As Deadline Looms, Welch Urges Regulators to Crack Down on Energy Market Speculation
In a bid to stem rising oil and gas prices, Rep. Peter Welch (D-Vt.) is leading an effort in the House to urge the Commodities Futures Trading Commission (CFTC) to crack down on energy market speculation.
In a letter sent last week to the CFTC, Welch and eight colleagues urged the commission to immediately implement rules to limit oil and commodity speculation. Despite the passage of the Dodd-Frank Wall Street Reform and Consumer Protection Act of 2010, which directed the CFTC to do just this, the commission has yet to act. According to the law, the deadline for these rules on energy commodity trading to be issued is today.
"This is incredibly concerning," Welch said. "What we've seen is a huge push by special interest groups to delay the implementation of these rules and an attempt to diminish the law's impact. Until these rules are fully implemented, consumers will continue to be at mercy of energy market gamblers."
In their letter, Welch and eight colleagues called into question whether the commission would meet the deadline and preserve the law's intent.
"While Commissioners have begun work to implement this requirement of the law, we are concerned that such efforts will fall short of the deadline," Welch and his colleagues wrote. "By acting decisively, the Commission will communicate to the public and to market participants that it is serious about preventing excessive speculation and abuse, and help address out of control energy prices."
According to Vermont Department of Public Service, gasoline prices have increased $.46 a gallon since September, bringing the average price of a gallon of gas to $3.14.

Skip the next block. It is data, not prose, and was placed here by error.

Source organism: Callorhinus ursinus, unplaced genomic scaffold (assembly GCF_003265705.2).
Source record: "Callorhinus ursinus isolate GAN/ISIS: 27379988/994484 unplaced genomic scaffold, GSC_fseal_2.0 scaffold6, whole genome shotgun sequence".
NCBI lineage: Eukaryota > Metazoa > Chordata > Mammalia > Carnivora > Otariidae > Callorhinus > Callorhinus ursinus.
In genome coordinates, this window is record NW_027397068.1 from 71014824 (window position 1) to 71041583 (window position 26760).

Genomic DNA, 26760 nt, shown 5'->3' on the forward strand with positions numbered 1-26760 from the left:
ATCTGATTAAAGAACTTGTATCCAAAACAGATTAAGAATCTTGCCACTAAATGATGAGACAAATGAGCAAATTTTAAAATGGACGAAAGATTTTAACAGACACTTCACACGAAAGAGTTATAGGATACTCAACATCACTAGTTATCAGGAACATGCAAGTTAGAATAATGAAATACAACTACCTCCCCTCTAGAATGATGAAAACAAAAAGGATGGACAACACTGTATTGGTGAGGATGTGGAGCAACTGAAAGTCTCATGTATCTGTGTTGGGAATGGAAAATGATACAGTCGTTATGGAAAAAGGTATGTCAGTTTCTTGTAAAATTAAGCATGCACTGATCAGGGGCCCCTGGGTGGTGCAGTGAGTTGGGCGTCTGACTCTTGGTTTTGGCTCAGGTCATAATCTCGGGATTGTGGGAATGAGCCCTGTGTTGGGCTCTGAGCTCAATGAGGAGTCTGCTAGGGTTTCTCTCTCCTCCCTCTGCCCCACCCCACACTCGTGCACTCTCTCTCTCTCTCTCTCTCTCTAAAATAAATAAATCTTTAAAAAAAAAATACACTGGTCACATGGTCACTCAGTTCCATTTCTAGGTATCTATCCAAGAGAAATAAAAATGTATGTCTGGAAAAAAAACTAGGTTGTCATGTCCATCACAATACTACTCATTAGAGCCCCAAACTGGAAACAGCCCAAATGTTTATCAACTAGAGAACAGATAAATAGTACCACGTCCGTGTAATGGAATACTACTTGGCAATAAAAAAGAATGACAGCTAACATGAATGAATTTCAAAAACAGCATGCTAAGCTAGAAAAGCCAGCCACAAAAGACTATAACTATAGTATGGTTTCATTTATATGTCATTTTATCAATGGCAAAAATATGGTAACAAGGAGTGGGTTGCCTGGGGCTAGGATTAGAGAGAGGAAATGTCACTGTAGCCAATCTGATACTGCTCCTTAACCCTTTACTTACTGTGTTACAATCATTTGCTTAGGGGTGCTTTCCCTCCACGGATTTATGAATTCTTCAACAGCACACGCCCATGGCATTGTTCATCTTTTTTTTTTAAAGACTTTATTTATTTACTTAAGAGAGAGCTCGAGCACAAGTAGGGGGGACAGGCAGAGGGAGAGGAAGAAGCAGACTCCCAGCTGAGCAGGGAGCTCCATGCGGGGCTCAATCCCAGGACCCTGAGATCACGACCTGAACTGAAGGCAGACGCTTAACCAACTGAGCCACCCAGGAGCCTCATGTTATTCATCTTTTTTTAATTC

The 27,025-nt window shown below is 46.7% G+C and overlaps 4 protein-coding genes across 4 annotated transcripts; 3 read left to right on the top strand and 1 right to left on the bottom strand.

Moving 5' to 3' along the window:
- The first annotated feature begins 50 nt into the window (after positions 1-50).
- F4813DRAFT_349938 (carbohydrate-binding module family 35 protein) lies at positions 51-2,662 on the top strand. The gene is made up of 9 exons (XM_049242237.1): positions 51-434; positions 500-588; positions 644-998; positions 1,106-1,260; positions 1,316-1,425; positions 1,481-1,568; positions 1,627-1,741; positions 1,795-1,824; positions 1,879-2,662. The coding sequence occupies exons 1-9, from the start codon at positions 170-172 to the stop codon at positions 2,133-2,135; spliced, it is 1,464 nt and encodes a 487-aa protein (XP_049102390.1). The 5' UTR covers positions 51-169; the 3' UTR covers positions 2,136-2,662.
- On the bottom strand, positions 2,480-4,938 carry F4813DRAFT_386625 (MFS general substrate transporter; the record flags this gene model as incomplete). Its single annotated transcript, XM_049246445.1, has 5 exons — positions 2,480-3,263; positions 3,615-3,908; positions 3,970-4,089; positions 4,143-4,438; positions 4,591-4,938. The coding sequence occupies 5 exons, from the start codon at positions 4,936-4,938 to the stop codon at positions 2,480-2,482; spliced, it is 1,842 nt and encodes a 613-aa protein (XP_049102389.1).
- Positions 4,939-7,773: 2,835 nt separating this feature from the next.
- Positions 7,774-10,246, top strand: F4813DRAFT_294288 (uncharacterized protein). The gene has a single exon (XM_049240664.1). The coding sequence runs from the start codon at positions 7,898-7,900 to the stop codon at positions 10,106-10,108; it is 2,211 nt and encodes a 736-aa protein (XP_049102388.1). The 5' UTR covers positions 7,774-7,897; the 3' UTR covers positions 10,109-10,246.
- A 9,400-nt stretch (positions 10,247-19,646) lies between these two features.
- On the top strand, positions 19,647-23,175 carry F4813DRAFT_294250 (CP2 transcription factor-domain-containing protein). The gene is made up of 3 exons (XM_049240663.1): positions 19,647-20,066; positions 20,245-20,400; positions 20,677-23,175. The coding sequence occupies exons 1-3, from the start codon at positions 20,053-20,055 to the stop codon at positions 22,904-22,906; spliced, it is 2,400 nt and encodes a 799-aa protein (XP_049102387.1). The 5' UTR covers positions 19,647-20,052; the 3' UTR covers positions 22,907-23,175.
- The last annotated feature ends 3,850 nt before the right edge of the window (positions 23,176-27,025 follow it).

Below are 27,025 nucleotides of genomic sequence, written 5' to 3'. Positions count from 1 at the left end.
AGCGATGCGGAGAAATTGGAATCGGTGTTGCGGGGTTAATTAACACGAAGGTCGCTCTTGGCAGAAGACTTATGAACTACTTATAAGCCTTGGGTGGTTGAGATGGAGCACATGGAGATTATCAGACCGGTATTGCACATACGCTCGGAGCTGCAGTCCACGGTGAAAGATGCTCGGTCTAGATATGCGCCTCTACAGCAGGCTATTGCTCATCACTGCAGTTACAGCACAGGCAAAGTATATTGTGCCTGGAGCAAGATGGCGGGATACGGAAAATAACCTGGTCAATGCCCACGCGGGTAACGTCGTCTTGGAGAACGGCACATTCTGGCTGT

Welch has long been a champion of energy market transparency. When fuel prices jumped in 2009, Welch asked the CFTC to use its existing authority to protect consumers from the effects of speculation. Welch is planning to introduce legislation in the 112th Congress to further address energy market manipulation. He was a co-sponsor of the Dodd-Frank Act.
Joining Welch in signing the letter are: Reps. Rob Andrews, Joe Baca, Russ Carnahan, Steve Cohen, Peter DeFazio, Rosa DeLauro, Dennis Kucinich and Barbara Lee. :
Commodity Futures Trading Commission
Three Lafayette Centre
1155 21st Street, NW
Washington, DC 20581
Re: Timely Imposition of Speculative Position Limits for Energy Commodities
Dear Chairman Gensler and Commissioners Sommers, Chilton and O'Malia:
As supporters of the Dodd-Frank Wall Street Reform and Consumer Protection Act of 2010, we ask that you quickly and aggressively implement the position limits imposed on oil and commodity speculators.
Among the measures included in the law, Section 737 requires that the Commodity Futures Trading Commission (CFTC) establish within 180 days of enactment (by January 17, 2011) hard speculative position limits for commodities defined as "exempt" under the Commodity Exchange Act, including energy commodities such as crude oil, gasoline, and home heating oil.
While Commissioners have begun work to implement this requirement of the law, we are concerned that such efforts will fall short of the deadline. We urge the Commission to take necessary steps to address current energy market activity and to identify large speculative positions that might exist in the current markets and take appropriate actions in the absence of a final rule.
Businesses and consumers are once again faced with an alarming surge in the price of energy, including gasoline, diesel fuel and home heating oil. This translates to higher costs to put fuel in their car and travel to work or school, to heat their homes and run their small businesses. Americans are facing the highest energy costs since before the start of the economic crisis in 2008. Many economists have warned that if energy prices continue to rise, the economic recovery could either slow further, or worse, could plummet into a double-dip recession.
The Commodity Exchange Act, as amended by the Dodd-Frank Act, provides the CFTC with various tools to ensure that the markets are transparent, stable and reflective of economic fundamentals of supply and demand. By acting decisively, the Commission will communicate to the public and to market participants that it is serious about preventing excessive speculation and abuse, and help address out of control energy prices.
Thank you for your consideration of this matter.